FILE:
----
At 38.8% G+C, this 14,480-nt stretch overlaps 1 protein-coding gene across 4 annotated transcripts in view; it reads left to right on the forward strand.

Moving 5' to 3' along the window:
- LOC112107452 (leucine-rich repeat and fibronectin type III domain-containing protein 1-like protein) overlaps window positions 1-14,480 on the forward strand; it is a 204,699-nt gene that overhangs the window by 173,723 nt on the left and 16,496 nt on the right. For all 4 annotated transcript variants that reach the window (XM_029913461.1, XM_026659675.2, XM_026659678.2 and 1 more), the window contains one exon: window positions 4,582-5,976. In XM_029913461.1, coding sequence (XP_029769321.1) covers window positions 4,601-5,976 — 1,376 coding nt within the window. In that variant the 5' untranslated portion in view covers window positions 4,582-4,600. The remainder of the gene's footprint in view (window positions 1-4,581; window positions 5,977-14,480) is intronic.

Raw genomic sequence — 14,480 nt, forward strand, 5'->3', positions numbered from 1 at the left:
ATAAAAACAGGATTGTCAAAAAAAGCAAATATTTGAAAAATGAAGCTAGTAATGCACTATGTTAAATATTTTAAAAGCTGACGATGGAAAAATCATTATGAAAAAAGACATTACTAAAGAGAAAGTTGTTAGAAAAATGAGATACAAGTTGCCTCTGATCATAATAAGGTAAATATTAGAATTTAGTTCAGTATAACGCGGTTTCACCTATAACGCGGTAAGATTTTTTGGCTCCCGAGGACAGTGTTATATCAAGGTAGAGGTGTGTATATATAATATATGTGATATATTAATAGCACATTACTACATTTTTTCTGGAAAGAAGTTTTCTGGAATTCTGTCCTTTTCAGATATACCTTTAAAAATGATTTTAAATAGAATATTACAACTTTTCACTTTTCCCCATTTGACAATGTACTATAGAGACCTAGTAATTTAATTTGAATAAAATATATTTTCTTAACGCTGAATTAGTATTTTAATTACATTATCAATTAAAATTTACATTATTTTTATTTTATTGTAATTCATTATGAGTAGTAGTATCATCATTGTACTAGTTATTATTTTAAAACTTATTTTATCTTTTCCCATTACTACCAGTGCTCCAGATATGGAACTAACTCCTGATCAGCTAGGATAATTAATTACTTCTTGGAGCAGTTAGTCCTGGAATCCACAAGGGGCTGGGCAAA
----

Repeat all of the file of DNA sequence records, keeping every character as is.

At 38.8% G+C, this 14,480-nt stretch overlaps 1 protein-coding gene across 4 annotated transcripts in view; it reads left to right on the forward strand.

Moving 5' to 3' along the window:
- LOC112107452 (leucine-rich repeat and fibronectin type III domain-containing protein 1-like protein) overlaps window positions 1-14,480 on the forward strand; it is a 204,699-nt gene that overhangs the window by 173,723 nt on the left and 16,496 nt on the right. For all 4 annotated transcript variants that reach the window (XM_029913461.1, XM_026659675.2, XM_026659678.2 and 1 more), the window contains one exon: window positions 4,582-5,976. In XM_029913461.1, coding sequence (XP_029769321.1) covers window positions 4,601-5,976 — 1,376 coding nt within the window. In that variant the 5' untranslated portion in view covers window positions 4,582-4,600. The remainder of the gene's footprint in view (window positions 1-4,581; window positions 5,977-14,480) is intronic.

Raw genomic sequence — 14,480 nt, forward strand, 5'->3', positions numbered from 1 at the left:
ATAAAAACAGGATTGTCAAAAAAAGCAAATATTTGAAAAATGAAGCTAGTAATGCACTATGTTAAATATTTTAAAAGCTGACGATGGAAAAATCATTATGAAAAAAGACATTACTAAAGAGAAAGTTGTTAGAAAAATGAGATACAAGTTGCCTCTGATCATAATAAGGTAAATATTAGAATTTAGTTCAGTATAACGCGGTTTCACCTATAACGCGGTAAGATTTTTTGGCTCCCGAGGACAGTGTTATATCAAGGTAGAGGTGTGTATATATAATATATGTGATATATTAATAGCACATTACTACATTTTTTCTGGAAAGAAGTTTTCTGGAATTCTGTCCTTTTCAGATATACCTTTAAAAATGATTTTAAATAGAATATTACAACTTTTCACTTTTCCCCATTTGACAATGTACTATAGAGACCTAGTAATTTAATTTGAATAAAATATATTTTCTTAACGCTGAATTAGTATTTTAATTACATTATCAATTAAAATTTACATTATTTTTATTTTATTGTAATTCATTATGAGTAGTAGTATCATCATTGTACTAGTTATTATTTTAAAACTTATTTTATCTTTTCCCATTACTACCAGTGCTCCAGATATGGAACTAACTCCTGATCAGCTAGGATAATTAATTACTTCTTGGAGCAGTTAGTCCTGGAATCCACAAGGGGCTGGGCAAA